Four of Napa County’s approximately 40 commissions bit the dust this year for reasons varying from redundancy to lack of interest to the desire of commission members. The Board of Supervisors quietly bid adieu to the Commission on the Status of Women, the Commission on Self-Esteem, the Delinquency Prevention Commission and the poorly named Family Nonviolence Prevention Council. Often these groups are created because of citizen interest, and if no one is interested, there is no reason to continue, says Napa County spokeswoman Mary Jean McLaughlin. “Board policy is to review commissions to see if their work is done. Basically if we’re having trouble attracting members, that’s a big clue.” The Commission on the Status of Women was disbanded at the request of its members, who will continue their efforts through the Napa Women’s Club. “They felt they could do more things not being handicapped as a board-appointed commission,” such as fundraising, McLaughlin said. The commission’s remaining $1,453.98 will be given to a local nonprofit to host the annual self-esteem workshop for ninth-graders.
With pumps, blowers and other equipment operating 24 hours a day, seven days a week, processing wastewater requires a lot of power. For fiscal year 2004—2005, the Sonoma Valley Sanitation District’s PG&E bill was $699,923. The Sonoma County Water Agency, which runs the sanitation district, hopes to slash that to zero by spending $7 million to install thousands of solar panels on approximately four acres at the valley’s wastewater treatment plant. The district wants a 45 percent rebate from PG&E, but won’t know until January if it will get the money, says water agency spokesman Tim Anderson. An initial environmental study is being created; public comments are due by Friday, Dec. 23, at 5pm. Call 707.547.1998 or visit www.scwa.ca.gov/ compliance.html#CurrentProjects.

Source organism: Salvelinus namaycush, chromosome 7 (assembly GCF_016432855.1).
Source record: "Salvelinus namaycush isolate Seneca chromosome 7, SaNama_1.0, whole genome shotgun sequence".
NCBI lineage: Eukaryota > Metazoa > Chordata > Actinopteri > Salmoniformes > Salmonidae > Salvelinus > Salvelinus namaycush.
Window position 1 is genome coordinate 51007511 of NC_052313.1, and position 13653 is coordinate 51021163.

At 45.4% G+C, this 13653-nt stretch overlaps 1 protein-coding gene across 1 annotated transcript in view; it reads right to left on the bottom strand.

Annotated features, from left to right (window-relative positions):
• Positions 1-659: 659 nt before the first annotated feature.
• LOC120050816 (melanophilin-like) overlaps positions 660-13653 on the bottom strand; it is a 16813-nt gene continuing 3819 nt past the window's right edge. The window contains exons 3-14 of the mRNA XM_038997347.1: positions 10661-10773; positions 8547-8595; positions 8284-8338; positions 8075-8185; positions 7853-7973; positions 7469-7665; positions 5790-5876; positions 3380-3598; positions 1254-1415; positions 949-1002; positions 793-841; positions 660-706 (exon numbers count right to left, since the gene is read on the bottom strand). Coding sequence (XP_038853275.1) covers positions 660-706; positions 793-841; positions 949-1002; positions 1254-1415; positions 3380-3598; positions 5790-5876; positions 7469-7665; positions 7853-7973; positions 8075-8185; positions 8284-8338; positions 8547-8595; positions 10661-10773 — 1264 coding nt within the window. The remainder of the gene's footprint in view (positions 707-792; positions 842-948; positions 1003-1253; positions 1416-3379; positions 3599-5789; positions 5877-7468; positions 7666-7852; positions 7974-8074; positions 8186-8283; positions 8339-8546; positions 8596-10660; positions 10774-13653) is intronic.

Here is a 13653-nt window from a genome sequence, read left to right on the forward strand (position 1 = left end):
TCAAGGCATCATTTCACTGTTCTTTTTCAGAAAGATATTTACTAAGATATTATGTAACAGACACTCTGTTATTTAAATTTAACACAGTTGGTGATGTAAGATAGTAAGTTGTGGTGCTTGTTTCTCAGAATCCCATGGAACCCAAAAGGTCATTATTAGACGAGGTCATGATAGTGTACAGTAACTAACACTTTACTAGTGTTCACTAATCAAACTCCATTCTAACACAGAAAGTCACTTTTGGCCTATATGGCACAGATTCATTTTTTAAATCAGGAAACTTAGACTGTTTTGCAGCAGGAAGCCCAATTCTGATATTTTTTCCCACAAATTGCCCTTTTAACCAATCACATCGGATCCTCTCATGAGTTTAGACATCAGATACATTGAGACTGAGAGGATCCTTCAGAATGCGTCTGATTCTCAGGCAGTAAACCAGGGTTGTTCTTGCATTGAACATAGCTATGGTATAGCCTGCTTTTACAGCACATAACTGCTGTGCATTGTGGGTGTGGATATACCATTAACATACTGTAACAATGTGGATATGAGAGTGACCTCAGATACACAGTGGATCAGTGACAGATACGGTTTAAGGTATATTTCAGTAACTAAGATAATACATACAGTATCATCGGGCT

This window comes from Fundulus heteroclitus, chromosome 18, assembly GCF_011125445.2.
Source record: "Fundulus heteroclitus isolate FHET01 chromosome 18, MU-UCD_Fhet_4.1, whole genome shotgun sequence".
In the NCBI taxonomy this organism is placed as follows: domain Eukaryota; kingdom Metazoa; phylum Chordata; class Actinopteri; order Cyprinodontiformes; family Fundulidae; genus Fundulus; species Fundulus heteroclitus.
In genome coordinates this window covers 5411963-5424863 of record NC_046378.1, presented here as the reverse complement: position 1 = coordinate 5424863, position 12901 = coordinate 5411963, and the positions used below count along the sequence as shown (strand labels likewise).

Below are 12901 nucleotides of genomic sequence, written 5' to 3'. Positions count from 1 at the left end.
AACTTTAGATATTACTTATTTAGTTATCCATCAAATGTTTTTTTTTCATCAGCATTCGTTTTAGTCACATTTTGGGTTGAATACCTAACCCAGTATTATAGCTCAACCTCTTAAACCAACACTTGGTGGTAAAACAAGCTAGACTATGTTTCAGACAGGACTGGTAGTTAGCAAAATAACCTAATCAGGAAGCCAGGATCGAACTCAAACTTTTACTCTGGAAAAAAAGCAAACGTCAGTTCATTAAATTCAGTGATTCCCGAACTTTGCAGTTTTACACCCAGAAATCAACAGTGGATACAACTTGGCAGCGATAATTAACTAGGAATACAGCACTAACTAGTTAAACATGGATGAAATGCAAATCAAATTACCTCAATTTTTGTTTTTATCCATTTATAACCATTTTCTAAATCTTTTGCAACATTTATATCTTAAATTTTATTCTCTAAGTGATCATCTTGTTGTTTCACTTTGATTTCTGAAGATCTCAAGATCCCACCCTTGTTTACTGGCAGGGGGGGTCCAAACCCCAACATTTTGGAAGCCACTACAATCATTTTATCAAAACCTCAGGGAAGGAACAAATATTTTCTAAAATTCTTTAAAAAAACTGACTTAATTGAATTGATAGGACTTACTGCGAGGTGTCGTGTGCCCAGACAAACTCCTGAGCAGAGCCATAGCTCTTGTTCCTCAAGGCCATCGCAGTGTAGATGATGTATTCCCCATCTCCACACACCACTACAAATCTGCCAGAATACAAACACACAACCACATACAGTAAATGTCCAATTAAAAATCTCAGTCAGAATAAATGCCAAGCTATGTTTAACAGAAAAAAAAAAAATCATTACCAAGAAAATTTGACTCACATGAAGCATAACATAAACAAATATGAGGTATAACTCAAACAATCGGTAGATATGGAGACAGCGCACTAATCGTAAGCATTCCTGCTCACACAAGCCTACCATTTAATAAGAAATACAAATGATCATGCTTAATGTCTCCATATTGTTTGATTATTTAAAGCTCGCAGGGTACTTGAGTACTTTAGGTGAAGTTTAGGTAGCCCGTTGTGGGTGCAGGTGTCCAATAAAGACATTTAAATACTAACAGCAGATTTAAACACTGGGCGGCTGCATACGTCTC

The Transportation Authority of Marin is handing out $857,906 to cover projects ranging from a road-widening and pedestrian bridge in Fairfax to a traffic light, crosswalk and curbs for a 50-unit affordable housing project in Mill Valley. Fairfax will get $500,000 to redesign a main thoroughfare, Center Boulevard between Pastori and Pacheco avenues. That money comes from the Measure A half-cent sales tax approved by 71.2 percent of Marin voters in November 2004. From its clean air fund, the transportation authority gave Fairfax $159,000 to cover a budget shortfall for a pedestrian-bicyclist crossing next to Manor Circle Bridge, and Mill Valley got $198,906 to help cross a busy road near the proposed affordable Fireside Inn project.
–Briefs by Patricia Lynn Henley
From the December 21-27, 2005 issue of the North Bay Bohemian.
© 2005 Metro Publishing Inc.